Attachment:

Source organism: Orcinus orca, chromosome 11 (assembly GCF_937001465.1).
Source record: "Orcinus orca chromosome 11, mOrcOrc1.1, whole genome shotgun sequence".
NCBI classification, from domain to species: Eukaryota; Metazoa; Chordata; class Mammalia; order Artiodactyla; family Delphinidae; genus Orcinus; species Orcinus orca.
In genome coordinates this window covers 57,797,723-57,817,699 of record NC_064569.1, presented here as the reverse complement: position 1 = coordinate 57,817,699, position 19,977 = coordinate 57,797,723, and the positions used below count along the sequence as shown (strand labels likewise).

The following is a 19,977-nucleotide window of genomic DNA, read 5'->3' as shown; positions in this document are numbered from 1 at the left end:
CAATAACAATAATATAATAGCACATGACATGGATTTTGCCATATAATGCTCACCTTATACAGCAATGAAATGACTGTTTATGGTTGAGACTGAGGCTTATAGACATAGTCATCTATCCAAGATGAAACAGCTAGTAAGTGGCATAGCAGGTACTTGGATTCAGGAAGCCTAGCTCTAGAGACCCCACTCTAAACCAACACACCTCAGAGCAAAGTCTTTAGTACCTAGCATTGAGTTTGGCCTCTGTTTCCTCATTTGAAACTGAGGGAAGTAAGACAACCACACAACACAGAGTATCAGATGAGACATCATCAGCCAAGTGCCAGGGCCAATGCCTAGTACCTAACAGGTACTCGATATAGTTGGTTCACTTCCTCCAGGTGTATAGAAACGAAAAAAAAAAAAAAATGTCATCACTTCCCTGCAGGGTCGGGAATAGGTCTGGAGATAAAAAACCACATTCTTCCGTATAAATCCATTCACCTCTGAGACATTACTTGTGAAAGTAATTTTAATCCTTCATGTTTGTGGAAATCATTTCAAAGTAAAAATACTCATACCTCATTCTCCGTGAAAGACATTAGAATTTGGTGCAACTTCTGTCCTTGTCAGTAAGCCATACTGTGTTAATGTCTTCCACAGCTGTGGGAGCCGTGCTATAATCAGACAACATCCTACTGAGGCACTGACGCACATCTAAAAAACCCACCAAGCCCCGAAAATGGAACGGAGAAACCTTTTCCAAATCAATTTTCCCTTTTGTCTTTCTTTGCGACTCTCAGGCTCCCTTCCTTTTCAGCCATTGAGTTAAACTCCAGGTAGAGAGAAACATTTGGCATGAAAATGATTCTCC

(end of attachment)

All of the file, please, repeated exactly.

Source organism: Orcinus orca, chromosome 11 (assembly GCF_937001465.1).
Source record: "Orcinus orca chromosome 11, mOrcOrc1.1, whole genome shotgun sequence".
NCBI classification, from domain to species: Eukaryota; Metazoa; Chordata; class Mammalia; order Artiodactyla; family Delphinidae; genus Orcinus; species Orcinus orca.
In genome coordinates this window covers 57,797,723-57,817,699 of record NC_064569.1, presented here as the reverse complement: position 1 = coordinate 57,817,699, position 19,977 = coordinate 57,797,723, and the positions used below count along the sequence as shown (strand labels likewise).

The following is a 19,977-nucleotide window of genomic DNA, read 5'->3' as shown; positions in this document are numbered from 1 at the left end:
CAATAACAATAATATAATAGCACATGACATGGATTTTGCCATATAATGCTCACCTTATACAGCAATGAAATGACTGTTTATGGTTGAGACTGAGGCTTATAGACATAGTCATCTATCCAAGATGAAACAGCTAGTAAGTGGCATAGCAGGTACTTGGATTCAGGAAGCCTAGCTCTAGAGACCCCACTCTAAACCAACACACCTCAGAGCAAAGTCTTTAGTACCTAGCATTGAGTTTGGCCTCTGTTTCCTCATTTGAAACTGAGGGAAGTAAGACAACCACACAACACAGAGTATCAGATGAGACATCATCAGCCAAGTGCCAGGGCCAATGCCTAGTACCTAACAGGTACTCGATATAGTTGGTTCACTTCCTCCAGGTGTATAGAAACGAAAAAAAAAAAAAAATGTCATCACTTCCCTGCAGGGTCGGGAATAGGTCTGGAGATAAAAAACCACATTCTTCCGTATAAATCCATTCACCTCTGAGACATTACTTGTGAAAGTAATTTTAATCCTTCATGTTTGTGGAAATCATTTCAAAGTAAAAATACTCATACCTCATTCTCCGTGAAAGACATTAGAATTTGGTGCAACTTCTGTCCTTGTCAGTAAGCCATACTGTGTTAATGTCTTCCACAGCTGTGGGAGCCGTGCTATAATCAGACAACATCCTACTGAGGCACTGACGCACATCTAAAAAACCCACCAAGCCCCGAAAATGGAACGGAGAAACCTTTTCCAAATCAATTTTCCCTTTTGTCTTTCTTTGCGACTCTCAGGCTCCCTTCCTTTTCAGCCATTGAGTTAAACTCCAGGTAGAGAGAAACATTTGGCATGAAAATGATTCTCC